There is probability when you don’t know

Cookie monster like probabilities between 0 and 1.                                                                  

Nate Silver

People have a lot of trouble getting their head around probability.

I would include myself in that. Is probability an objective feature of world, as suggested by considering how a fair dice will land?  Or is it just a way of talking about a subjective condition: our own ignorance of a world fully determined? There either is or is not intelligent life out in space somewhere.  Assigning odds to that may seem silly. And geeze do the reported odds vary.

I have trouble keeping that one straight too, and I doubt I am alone. For example, here is a guy on Slate pretending he has it all figured out, to humorous effect. He opens strongly with:

Ever get the feeling that the presidential polls are fluctuating because the storyline of this election needs them to?

No.

What he is trying to say is that the “true” odds of Hillary Clinton winning the presidency are varying much less than the polling data suggest.  Like some liberal partisans, he urges us not to be bedwetters.

In support of this objective, he trots out the thesis that the news of the day, most recently emails, affects people’s willingness to answer pollsters, but not how they plan to vote. I guess that is plausible. It would be cool to see some evidence of it. Maybe do a poll?

But then he says that the polling fluctuations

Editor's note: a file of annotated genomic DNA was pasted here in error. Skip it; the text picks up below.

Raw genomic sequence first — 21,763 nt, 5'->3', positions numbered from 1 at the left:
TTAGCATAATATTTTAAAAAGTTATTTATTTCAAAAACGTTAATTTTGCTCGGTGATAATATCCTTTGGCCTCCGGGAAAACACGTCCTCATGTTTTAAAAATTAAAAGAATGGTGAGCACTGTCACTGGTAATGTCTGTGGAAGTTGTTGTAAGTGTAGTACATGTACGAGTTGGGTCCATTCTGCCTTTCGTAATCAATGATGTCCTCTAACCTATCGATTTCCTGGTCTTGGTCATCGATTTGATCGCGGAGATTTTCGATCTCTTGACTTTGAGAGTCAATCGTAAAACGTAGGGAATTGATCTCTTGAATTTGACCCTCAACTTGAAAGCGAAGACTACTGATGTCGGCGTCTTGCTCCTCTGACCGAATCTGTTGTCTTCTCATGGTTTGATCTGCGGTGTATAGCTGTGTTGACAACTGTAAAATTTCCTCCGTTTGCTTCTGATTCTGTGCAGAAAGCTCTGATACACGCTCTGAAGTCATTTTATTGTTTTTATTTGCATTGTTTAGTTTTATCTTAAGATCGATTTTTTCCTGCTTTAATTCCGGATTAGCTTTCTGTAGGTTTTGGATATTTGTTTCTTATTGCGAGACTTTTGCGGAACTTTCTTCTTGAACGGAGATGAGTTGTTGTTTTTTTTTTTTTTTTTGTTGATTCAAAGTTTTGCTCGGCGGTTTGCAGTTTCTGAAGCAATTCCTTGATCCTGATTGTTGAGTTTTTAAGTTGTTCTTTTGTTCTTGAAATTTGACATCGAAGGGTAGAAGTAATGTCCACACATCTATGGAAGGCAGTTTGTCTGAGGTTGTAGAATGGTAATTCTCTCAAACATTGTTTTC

may be more noticeable this year, but they still fall within a range. Since the summer, Clinton has almost always polled between the low 40s and mid-40s, Trump between the mid-30s and low 40s. Where they fall within those ranges can vary, give or take a debate, a party convention, an FBI investigation, or a Billy Bush tape.

This would be compelling if those ranges did not overlap. Given that they do, his unsupported hypothesis about people demurring on certain types of news had better be true.

The main inference I draw from this is that this guy does not like probability.  Most polls show Hillary ahead but some show her tied. So the perceived odds of Hillary winning are typically high but sometimes dip to around even. Liberal serene with even odds are made of sterner stuff than I am!

What drives these fluctuations are changes in the polls. This is inherent in the idea of probability and not evidence that pollsters, the people who crunch their results, or those who follow the number crunchers are bed wetters.

I suspect one issue here is that some people really don’t like thinking of this stuff ex ante. Their intuition is that at some point the issue will be resolved, i.e we will have president, as the binary choice is resolved, and that all this hemming and hawing will be revealed as having been pointless.

Ex post, there either is intelligent life in the White House or there is not.  Moreover, whatever polls were misleading will especially not have mattered. Why wait?

Guys with this intuition, which I don’t share, think it is somehow more sober to think as though things are already ex post. I would not say these folks don’t just dislike Nate Silver. I would say they also dislike the whole idea of probability.

That’s fine. I am not sure the philosophers and physicists have that one fully figured out.  And it is beyond my pay grade.  But I think it is fun to call a spade a spade. I don’t get or like probability might be hard to get by the editor. Slagging the Nate Silvers of the world as bed wetters has a nicer ring to it.

I see Brad Delong disagrees with me and has given up on Nate Silver because his odds move around too much. The way he expresses this is more complex and somewhat beyond me, but along the way he reveals that what probability even means is not fully resolved.